Effects of Greenhouse Gases on Climate and Living Species
Effects of Greenhouse Gases on Climate and Living Species

Effects of Greenhouse Gases on Climate and Living Species

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  • Pages: 5 (2193 words)
  • Published: November 20, 2021
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In recent years, many campaigns have emerged in an effort to address the issue of climate change. The issue of climate change is of great importance to all global citizens. Its importance is clear in Annual Summits by organs like United Nations, which aim is to ensure that the world meets the world climate change challenge of ensuring the environment around each individual is safe, beneficial, and durable. Example of world conferences is the November 2015 Paris Climate Change Conference and the future ones like the awaited 2016 Canada Summit (Ayres & Walter, 1991). The biggest contributors to the climate change are greenhouse gases released to the atmosphere mainly through human activities. A greenhouse gas is a compound in gaseous state that absorbs infrared radiation after its release into the atmosphere. The absorption of the radiation leads to heat holding and an increase in atmospheric heat causing a change in climate or global warming. It is crucial that students learn about greenhouse gases, their sources, and their impacts on the environment to ensure that they avoid activities that increases greenhouse gases in the atmosphere in future.

The most common greenhouse gases emitted in the atmosphere are carbon dioxide (CO2), methane (CH4), nitrous oxide (N2O), among others. Sources of these gases can be agricultural practices like livestock keeping. Others result from burning of fuels like coals, electricity production, and deforestation. According to research, deforestation plays an essential role in the release of greenhouse gases. The moment a person cuts trees, the dead trees releases carbon they store for photosynthesis (Nobre, Sellers, & Shukla, 1991). The carbon is released into the atmosphere, which contrib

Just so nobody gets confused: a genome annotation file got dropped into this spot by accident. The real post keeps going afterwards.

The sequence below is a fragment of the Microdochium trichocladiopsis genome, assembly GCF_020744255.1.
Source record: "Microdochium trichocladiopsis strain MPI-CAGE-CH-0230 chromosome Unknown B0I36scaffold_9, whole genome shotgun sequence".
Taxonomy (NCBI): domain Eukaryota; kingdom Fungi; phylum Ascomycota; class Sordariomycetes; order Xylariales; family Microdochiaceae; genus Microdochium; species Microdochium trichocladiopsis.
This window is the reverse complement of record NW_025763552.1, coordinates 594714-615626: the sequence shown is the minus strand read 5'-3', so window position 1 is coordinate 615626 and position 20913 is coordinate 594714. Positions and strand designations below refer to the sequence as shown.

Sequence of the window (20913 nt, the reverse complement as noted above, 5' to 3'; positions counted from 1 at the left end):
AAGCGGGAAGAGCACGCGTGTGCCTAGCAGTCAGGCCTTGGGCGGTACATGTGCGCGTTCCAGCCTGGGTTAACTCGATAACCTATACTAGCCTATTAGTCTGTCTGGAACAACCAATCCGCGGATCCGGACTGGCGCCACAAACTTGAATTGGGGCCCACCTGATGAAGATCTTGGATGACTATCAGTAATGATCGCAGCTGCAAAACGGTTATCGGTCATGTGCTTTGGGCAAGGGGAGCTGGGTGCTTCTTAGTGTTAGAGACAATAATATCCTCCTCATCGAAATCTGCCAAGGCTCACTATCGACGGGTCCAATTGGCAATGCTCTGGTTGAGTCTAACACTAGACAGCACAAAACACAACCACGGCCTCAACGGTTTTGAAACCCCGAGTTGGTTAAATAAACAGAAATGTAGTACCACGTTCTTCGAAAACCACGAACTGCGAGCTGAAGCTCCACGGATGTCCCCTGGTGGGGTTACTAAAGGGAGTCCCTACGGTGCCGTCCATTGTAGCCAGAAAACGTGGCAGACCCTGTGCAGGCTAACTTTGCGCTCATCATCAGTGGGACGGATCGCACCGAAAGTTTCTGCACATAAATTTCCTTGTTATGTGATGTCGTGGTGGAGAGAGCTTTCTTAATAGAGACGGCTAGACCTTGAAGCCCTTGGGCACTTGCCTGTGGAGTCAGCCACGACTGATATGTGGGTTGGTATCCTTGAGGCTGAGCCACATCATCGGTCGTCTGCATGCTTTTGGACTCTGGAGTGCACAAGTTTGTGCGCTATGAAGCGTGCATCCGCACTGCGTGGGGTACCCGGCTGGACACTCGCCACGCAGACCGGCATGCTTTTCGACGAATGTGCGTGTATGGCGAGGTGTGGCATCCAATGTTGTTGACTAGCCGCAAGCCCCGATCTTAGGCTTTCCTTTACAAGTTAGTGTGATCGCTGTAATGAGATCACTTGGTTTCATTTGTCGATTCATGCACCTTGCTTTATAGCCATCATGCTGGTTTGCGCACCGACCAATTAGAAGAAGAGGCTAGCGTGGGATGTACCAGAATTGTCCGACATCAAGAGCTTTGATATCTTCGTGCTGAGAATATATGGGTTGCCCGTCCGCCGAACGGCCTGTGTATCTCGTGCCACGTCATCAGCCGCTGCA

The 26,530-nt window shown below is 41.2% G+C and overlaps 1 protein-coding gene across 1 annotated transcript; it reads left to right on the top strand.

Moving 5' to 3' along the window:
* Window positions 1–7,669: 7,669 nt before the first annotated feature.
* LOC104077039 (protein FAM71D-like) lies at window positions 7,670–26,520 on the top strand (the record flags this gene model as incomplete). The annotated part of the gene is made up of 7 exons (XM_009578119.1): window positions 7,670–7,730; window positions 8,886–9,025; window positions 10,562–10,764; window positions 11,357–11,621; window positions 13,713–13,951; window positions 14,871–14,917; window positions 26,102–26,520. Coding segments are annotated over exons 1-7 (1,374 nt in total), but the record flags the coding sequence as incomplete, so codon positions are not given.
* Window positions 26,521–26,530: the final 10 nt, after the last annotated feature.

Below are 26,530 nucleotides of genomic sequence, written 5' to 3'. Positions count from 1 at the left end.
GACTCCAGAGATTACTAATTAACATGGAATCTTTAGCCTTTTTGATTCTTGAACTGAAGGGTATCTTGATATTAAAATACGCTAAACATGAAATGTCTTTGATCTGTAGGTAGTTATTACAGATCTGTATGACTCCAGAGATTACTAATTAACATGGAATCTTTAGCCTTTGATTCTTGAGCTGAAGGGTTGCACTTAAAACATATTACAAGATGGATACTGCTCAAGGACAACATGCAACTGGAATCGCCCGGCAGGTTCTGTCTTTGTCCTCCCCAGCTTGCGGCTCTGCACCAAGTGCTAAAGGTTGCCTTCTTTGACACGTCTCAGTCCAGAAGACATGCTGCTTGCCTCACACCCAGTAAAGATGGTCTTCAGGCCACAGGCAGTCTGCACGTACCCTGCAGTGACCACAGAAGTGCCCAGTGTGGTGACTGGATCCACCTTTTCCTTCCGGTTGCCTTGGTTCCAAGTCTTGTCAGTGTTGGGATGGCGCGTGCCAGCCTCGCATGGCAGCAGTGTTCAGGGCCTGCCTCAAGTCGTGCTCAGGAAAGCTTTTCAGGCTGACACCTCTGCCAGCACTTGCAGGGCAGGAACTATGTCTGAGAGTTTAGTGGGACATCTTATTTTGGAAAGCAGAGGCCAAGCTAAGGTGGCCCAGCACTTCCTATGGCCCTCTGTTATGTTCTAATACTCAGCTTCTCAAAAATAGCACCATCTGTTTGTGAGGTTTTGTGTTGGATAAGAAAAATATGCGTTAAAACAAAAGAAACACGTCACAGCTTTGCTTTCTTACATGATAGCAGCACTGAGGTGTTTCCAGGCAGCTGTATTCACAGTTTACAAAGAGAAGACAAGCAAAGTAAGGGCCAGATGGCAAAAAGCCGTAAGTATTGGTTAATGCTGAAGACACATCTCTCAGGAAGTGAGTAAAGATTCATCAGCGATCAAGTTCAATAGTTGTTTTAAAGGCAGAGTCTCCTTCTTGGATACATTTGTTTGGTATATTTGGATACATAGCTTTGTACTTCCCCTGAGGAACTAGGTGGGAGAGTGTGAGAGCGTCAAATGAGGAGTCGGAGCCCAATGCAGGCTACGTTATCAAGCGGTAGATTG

utes to billion tons of carbon released into the atmosphere annually through this process (Ayres & Walter, 1991).

Carbon Dioxide (CO2) is the primary greenhouse gas contributing the largest percentage on the greenhouse effect. Its emission is usually through natural processes like animal and plant respiration, volcanic activities, and exchange of oceanic atmosphere. Human activities like cultivation and burning of fossils also contribute to its emission (Rosenzweig et al., 2014).

The above negative feedback loop illustrates effects of CO2 emission into the atmosphere. Increased emissions warm the atmosphere, which reduces the intake of CO2. This pollutes the environment and animals that require oxygen for metabolism, reducing their population as they compete for limited oxygen available in the atmosphere (Cox et al., 2000).

Methane (CH4) emission can be through both human and natural activities. Natural wetlands naturally emit methane. Human activities like fossil fuel extraction and transport have also contributed to its increase in the atmosphere. Concentration of methane increased mainly in the 20th century due to increased industrialization. Like the other greenhouse gases, Nitrous Oxide (N2O) emission result from natural or human activities. Fuel burning and electricity production has led to an increase in emission of nitrogen oxide gas (Eichner, 1990). Since the Industrial Revolution, there has been a 20% rise in concentration of nitrogen oxide in the atmosphere (Sumaila et al., 2011). Water vapor is another greenhouse gas contributing to greenhouse effect. The global temperature changes have influenced rates of evaporation and precipitation.